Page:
It’s the ultimate nightmare scenario: A bubble in spacetime that grows at the speed of light and eventually destroys the universe. That’s vacuum decay.



Try to imagine somewhere in the universe, a tiny subatomic bubble formed. A bubble inside which all physics as we know it ceases to exist. Particles don’t form into atoms, atoms can’t turn into molecules, all the fundamental forces cease to have any meaning.

And then that bubble expands outward at the speed of light, obliterating everything it touches. Asteroids, comets, planets, stars, whole galaxies just dissipate immediately, their constituent particles flung apart like ashes in the wind. Until eventually the entire universe ceases to exist.

This is a real thing that could happen, spontaneously at any time and at any point in the universe. In fact, it could have already happened, and we’d have no way of knowing it. Because it travels at the speed of light, the first sign we’d get that it happened would be us and everything we know blinking out of existence in a fraction of a second.

This is vacuum decay. And to understand how this could happen, there are three concepts we need to understand.

The first is the standard model of particle physics.

I did a whole video on the standard model that I’ll share right here, so I won’t go too in the weeds about this but a quick overview is that all atoms are made up of fundamental particles that fall into 3 categories, leptons, quarks, and bosons.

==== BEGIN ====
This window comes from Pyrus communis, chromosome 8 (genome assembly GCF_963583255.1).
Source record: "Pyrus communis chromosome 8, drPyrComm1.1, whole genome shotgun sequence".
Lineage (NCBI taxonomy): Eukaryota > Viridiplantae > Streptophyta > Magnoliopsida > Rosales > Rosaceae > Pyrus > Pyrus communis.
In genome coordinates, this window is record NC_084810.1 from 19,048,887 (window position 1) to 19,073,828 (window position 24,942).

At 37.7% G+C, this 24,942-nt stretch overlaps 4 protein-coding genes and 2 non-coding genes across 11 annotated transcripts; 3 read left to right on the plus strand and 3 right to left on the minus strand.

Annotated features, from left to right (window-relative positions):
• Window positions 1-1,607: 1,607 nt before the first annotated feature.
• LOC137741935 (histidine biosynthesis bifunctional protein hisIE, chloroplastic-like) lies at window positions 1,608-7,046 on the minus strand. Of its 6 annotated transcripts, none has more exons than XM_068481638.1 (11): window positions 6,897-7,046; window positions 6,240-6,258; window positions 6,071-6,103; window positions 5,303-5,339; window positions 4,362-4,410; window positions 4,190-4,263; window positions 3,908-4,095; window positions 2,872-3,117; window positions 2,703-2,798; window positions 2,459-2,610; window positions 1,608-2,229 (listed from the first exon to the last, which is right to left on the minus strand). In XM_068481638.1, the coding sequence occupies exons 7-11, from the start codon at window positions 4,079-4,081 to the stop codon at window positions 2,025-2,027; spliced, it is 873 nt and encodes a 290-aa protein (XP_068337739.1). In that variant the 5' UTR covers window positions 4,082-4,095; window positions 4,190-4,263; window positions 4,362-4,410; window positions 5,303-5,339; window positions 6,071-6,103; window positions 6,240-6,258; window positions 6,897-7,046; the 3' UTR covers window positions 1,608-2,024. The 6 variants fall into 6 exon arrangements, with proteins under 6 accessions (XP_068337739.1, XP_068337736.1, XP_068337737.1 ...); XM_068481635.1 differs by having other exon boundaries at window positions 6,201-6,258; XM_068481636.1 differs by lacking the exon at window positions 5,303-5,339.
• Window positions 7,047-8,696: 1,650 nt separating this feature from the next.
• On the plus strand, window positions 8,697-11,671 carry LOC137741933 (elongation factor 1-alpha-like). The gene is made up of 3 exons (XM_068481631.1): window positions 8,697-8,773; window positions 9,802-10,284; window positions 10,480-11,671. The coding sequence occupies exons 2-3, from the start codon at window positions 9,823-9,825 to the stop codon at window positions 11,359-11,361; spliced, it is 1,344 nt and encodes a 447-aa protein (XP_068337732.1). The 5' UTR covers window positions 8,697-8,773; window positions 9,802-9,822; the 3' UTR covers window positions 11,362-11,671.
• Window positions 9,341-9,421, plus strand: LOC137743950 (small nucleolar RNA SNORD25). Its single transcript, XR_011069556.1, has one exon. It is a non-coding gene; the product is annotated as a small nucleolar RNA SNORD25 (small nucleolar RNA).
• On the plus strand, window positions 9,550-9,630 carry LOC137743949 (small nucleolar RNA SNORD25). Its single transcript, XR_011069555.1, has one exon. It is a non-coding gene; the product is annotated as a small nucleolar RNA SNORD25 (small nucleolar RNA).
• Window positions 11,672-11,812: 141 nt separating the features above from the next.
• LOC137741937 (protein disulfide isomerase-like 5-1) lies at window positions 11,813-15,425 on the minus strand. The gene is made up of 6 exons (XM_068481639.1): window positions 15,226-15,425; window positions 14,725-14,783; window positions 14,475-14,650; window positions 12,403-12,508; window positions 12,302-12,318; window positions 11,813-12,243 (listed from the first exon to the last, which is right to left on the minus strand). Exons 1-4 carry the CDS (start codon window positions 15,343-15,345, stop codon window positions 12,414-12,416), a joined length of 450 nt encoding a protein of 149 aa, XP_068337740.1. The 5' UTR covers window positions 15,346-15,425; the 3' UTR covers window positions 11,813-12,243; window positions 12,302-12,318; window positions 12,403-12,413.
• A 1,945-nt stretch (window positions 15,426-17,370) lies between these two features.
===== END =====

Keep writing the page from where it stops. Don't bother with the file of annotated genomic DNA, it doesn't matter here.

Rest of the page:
Leptons are our electrons and neutrinos in their various flavors, quarks make up protons and neutrons, and bosons are force carrier particles, they make the four fundamental forces possible.

But the final piece of the standard model that we know of so far anyway was the famed Higgs boson.

But the Higgs boson is actually just a tiny chunk of the Higgs Field. Which brings us to the second concept we need to understand… Quantum field theory.

So I’ve never really done a video on Quantum field theory, so that’s long overdue, but the basic gist of it is that all of the particles I just mentioned are actually just excitations in a corresponding field.

In other words, reality as we know it is made up of layers of fields of different energy levels. You’ve got quark fields, electron fields, neutrino fields, boson fields, and most important for this discussion, the Higgs field.

When the Higgs field was predicted, by the illustrious Peter Higgs, it was calculated at a very specific energy level. Any higher or lower and physics as we know it ceases to exist.

126 GeV is a tiny amount of energy to us, but as particles and fields go, it’s pretty high. Scientists began to wonder if this was really as low as it could go.

And with a little fancy math, scientists at CERN in 2013 were able to prove that there is, theoretically, a lower energy level that the Higgs field could exist in. An ultra-dense Higgs field.

This means that the Higgs field that keeps the entire universe together is not a stable true vacuum, it’s a metastable false vacuum.

Which means that if at any place in the universe a tiny part of the Higgs field slipped down into this energy level, entropy would take over and the entire Higgs field would collapse into the ultra-dense state.

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